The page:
Can an employer mandate that its employees address their colleagues, customers, or students by their preferred names or pronouns? That is the million-dollar question. Or in the case of a Kansas middle school teacher who refused to use a student’s preferred name and pronouns due to her religious beliefs—the $95,000 question. Read below to get up to speed on this recent Kansas case, as well as some tips for employers trying to navigate this hotly contested issue.
Pamela Ricard, a middle school math teacher who had taught in the Geary County School District since 2005, filed suit after being suspended for three days in April 2021 and issued a formal written reprimand for refusing use a student’s preferred name and pronouns.
According to Ricard’s lawsuit, Ricard received notice from the school’s counselor that the student preferred to be called by a name other than the student’s legal first name, and a classmate informed Ricard that the student used “he/him” pronouns. Ricard decided to call the student “Miss” and the student’s last name “to be respectful to the student without compromising . . . Ricard’s own conscience and religious beliefs.”
At the time of her suspension, the District did not have a formal policy regarding addressing students by their preferred names and pronouns. Instead, the District suspended Ricard under its general policies relating to bullying by staff. Shortly after returning from her suspension, the middle school’s principal sent out training documents mandating that teachers refer to students by their preferred names and pronouns and stating that failing to do so would constitute discrimination that could subject the teacher to discipline.
Ricard appealed her suspension to the District’s superintendent and Board of Education. And several times during her appeal, Ricard requested a religious accommodation due to her beliefs as a Christian, arguing that she believes sex is fixed at the moment of conception and that forcing her to use a student’s preferred name or pronouns violates her religious beliefs. Ultimately, the Board of Education voted unanimously to affirm Ricard’s suspension and written reprimand, as well as to deny her request for a religious accommodation. Thereafter, the Board of Education adopted a new District-wide policy mandating the use of students’ preferred names and pronouns and preventing employees from communicating a student’s preferred name and pronouns to the student’s parents unless requested by the student.
As part of her lawsuit, Ricard claimed that the District’s Board of Education, superintendent, and the middle school’s principal retaliated against her for expressing her First Amendment rights, violated her First Amendment rights to free speech and free exercise of religion, violated the unconstitutional conditions doctrine, deprived her of due process and equal protection of the law, and breached their employment contract with her.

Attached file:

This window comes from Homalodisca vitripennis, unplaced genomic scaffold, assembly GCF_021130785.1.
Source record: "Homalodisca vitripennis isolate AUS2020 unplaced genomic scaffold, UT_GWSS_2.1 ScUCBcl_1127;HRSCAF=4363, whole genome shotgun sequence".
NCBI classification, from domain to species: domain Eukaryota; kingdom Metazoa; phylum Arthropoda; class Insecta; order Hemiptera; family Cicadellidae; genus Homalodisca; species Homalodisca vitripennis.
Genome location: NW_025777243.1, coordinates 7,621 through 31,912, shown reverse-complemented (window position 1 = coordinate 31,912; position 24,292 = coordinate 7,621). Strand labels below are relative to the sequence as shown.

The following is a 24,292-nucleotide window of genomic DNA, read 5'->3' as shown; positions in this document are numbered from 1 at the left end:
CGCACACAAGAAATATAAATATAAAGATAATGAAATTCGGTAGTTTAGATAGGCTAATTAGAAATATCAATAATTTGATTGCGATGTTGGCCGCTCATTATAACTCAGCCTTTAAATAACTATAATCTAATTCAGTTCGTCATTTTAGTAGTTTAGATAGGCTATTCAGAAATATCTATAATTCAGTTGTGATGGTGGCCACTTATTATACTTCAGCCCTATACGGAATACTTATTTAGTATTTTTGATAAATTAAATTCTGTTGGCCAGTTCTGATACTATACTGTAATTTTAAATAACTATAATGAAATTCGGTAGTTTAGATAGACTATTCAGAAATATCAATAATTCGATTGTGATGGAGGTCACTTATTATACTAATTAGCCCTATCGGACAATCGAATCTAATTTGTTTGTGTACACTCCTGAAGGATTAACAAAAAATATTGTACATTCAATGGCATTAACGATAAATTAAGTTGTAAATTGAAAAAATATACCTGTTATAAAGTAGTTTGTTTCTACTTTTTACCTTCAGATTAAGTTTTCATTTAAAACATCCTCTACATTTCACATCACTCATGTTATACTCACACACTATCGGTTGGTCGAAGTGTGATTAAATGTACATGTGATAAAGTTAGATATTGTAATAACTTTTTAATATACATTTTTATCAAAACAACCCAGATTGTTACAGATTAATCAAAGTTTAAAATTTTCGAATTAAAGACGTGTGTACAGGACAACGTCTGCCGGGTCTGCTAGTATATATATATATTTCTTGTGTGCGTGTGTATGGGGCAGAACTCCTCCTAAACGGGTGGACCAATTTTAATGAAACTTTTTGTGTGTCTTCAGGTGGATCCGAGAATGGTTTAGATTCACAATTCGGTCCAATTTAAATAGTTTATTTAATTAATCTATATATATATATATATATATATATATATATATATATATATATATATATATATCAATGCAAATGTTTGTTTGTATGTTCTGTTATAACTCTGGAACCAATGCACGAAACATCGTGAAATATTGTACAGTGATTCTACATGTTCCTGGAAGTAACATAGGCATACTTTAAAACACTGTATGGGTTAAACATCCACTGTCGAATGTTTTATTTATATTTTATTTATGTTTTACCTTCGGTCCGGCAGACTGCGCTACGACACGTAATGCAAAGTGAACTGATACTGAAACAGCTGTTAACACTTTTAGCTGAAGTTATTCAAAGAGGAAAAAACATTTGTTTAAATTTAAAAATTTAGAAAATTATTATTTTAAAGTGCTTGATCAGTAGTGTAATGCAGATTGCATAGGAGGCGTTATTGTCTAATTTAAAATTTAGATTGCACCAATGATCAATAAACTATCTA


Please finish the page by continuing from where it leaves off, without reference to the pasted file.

On August 31, 2022, Ricard’s lawyers released a statement announcing that the District had agreed to pay Ricard $95,000 for violating her First Amendment rights by suspending and reprimanding her for refusing to use a student’s preferred name and pronouns. The statement also detailed that in May 2022, the court allowed Ricard’s lawsuit to go forward, finding that she was likely to succeed on her First Amendment free exercise of religion claim, and thus granted her motion to prevent the enforcement of the District’s policy preventing employees from communicating a student’s preferred name and pronouns to the student’s parents. Moreover, as part of the settlement, the Defendants agreed to issue a statement that Ricard was in good standing and had no disciplinary actions against her at the time of her retirement in May 2022.
Is it now settled law that public employers cannot mandate the use of an employee’s preferred name and pronouns? No. This case ended in a settlement, not a judgment. But as the Geary County School District recently found out, there are potential First Amendment concerns raised by requiring public employees to use a student’s (or other employee’s) preferred name or pronouns without consideration of that employee’s sincerely held religious beliefs. Public employers should work with counsel to navigate this challenging topic.
As for private employers, keep in mind that the First Amendment typically does not apply. The Supreme Court found in 2020 that Title VII protects employees against discrimination and harassment because of an employee’s gender identity. Conversely, Title VII also requires an employer to provide reasonable accommodations for an employee’s sincerely held religious beliefs so long as the accommodation does not pose an undue hardship on the business. While the law on this issue remains in flux, employers generally do not need to grant a request for a reasonable accommodation that would result in discrimination against another employee. But there may be other accommodation options to consider. In the interim, employers should expect additional litigation related to the use of preferred names and pronouns in the workplace. Employers looking to get ahead of this issue should proactively train their employees on the use of an employee’s preferred name and pronouns in the workplace. And if an employee requests an accommodation relating to pronoun usage, consult with experience legal counsel to work through whether a non-discriminatory reasonable accommodation exists.